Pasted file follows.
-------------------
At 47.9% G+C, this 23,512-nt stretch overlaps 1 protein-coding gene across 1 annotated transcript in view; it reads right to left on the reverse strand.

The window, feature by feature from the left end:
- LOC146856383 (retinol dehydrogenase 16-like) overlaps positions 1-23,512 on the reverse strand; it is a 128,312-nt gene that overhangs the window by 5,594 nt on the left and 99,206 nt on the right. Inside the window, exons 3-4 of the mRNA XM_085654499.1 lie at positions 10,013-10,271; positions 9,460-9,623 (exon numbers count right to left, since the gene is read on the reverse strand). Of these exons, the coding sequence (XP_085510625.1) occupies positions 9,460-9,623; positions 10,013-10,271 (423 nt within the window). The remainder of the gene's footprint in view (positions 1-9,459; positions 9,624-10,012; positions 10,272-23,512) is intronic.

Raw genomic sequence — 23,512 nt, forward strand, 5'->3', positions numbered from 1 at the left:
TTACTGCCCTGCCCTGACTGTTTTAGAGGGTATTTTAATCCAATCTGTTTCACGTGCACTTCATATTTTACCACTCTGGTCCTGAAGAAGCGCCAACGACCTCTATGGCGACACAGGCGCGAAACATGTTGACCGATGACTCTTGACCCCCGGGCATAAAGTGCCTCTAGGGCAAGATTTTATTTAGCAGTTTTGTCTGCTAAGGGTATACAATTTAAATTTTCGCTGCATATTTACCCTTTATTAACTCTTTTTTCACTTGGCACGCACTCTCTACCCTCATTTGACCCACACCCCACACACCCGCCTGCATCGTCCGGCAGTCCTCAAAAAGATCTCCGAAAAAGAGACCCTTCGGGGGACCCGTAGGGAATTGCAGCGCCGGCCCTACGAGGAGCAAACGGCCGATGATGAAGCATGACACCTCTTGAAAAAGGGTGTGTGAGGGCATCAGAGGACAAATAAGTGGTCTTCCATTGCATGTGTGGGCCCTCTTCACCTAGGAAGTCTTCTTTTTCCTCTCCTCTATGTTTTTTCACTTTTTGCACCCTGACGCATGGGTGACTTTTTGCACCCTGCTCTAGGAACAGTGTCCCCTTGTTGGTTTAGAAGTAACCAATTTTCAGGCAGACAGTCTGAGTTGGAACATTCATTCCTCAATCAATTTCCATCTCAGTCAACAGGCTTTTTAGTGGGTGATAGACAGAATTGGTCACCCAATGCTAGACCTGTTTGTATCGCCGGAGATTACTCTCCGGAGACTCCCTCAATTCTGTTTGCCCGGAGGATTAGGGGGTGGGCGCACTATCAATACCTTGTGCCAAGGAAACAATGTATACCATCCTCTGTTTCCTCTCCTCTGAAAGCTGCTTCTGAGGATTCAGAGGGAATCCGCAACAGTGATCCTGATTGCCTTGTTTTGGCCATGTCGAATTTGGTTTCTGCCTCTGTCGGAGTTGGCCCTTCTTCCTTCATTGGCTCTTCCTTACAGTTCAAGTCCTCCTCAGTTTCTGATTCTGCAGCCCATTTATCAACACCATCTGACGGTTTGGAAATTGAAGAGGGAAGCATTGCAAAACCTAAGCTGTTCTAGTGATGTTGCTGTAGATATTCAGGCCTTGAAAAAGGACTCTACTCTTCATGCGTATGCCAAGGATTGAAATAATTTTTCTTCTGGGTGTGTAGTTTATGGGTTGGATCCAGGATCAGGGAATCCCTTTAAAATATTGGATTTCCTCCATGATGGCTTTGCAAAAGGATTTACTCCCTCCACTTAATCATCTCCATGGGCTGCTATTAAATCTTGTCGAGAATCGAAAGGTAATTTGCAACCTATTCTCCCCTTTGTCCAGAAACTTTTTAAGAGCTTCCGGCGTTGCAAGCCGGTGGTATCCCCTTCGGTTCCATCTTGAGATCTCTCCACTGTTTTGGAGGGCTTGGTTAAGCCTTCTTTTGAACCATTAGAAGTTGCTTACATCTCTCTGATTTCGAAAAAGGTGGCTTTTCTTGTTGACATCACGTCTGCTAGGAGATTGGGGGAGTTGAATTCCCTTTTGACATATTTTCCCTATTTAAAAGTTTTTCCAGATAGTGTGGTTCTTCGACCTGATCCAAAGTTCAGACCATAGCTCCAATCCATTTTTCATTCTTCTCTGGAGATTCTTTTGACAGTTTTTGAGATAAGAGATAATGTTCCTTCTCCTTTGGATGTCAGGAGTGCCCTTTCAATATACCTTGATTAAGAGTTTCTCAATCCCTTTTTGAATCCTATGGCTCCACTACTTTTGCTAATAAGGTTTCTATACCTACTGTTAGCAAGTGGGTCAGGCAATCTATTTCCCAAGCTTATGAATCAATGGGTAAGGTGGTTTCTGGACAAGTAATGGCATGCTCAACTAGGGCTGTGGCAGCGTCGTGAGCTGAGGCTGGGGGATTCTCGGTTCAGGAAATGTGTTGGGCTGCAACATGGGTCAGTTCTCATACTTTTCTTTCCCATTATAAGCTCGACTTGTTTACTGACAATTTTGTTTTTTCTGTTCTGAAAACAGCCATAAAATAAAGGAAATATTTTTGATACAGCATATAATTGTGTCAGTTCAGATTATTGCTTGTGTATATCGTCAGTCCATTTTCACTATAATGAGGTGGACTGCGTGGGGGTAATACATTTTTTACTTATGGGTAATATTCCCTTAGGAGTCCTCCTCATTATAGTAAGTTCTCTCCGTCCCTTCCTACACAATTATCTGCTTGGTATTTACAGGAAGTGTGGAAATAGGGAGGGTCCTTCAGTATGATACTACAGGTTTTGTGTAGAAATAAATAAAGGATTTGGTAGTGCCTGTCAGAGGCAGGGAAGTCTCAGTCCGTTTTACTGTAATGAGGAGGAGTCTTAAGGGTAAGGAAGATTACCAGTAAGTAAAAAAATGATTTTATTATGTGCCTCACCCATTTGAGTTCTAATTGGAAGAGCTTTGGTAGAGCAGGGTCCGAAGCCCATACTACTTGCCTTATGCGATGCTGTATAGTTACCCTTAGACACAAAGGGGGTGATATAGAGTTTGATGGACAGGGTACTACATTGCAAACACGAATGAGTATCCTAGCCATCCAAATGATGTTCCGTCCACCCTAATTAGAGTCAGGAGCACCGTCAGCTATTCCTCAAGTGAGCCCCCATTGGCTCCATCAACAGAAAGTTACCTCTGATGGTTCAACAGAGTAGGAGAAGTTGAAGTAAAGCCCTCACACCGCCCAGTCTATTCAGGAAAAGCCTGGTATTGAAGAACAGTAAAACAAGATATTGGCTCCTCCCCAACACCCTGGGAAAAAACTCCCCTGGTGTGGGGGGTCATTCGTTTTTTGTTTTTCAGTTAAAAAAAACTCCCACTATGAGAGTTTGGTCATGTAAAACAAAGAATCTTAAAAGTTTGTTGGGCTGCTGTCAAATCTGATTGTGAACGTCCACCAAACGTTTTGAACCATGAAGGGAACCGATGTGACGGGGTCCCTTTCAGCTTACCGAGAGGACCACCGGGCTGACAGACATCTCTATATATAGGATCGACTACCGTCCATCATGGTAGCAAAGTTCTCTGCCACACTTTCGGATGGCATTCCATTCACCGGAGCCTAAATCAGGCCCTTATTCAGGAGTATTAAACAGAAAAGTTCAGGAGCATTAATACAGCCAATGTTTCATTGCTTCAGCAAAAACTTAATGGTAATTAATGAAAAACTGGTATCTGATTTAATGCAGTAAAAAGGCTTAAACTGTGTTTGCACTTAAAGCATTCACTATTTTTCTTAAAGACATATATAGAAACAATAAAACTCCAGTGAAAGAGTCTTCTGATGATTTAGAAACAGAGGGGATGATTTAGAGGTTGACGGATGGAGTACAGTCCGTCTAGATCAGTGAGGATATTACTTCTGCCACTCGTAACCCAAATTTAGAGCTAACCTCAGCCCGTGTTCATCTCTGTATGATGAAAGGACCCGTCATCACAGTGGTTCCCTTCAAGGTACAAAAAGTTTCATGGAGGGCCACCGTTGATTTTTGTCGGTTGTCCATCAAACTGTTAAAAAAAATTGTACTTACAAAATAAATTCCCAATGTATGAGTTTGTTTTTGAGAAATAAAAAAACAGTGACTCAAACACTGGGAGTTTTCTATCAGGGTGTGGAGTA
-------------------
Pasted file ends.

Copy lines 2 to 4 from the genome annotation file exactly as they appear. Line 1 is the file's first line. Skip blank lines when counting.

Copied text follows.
The window, feature by feature from the left end:
- LOC146856383 (retinol dehydrogenase 16-like) overlaps positions 1-23,512 on the reverse strand; it is a 128,312-nt gene that overhangs the window by 5,594 nt on the left and 99,206 nt on the right. Inside the window, exons 3-4 of the mRNA XM_085654499.1 lie at positions 10,013-10,271; positions 9,460-9,623 (exon numbers count right to left, since the gene is read on the reverse strand). Of these exons, the coding sequence (XP_085510625.1) occupies positions 9,460-9,623; positions 10,013-10,271 (423 nt within the window). The remainder of the gene's footprint in view (positions 1-9,459; positions 9,624-10,012; positions 10,272-23,512) is intronic.

Raw genomic sequence — 23,512 nt, forward strand, 5'->3', positions numbered from 1 at the left: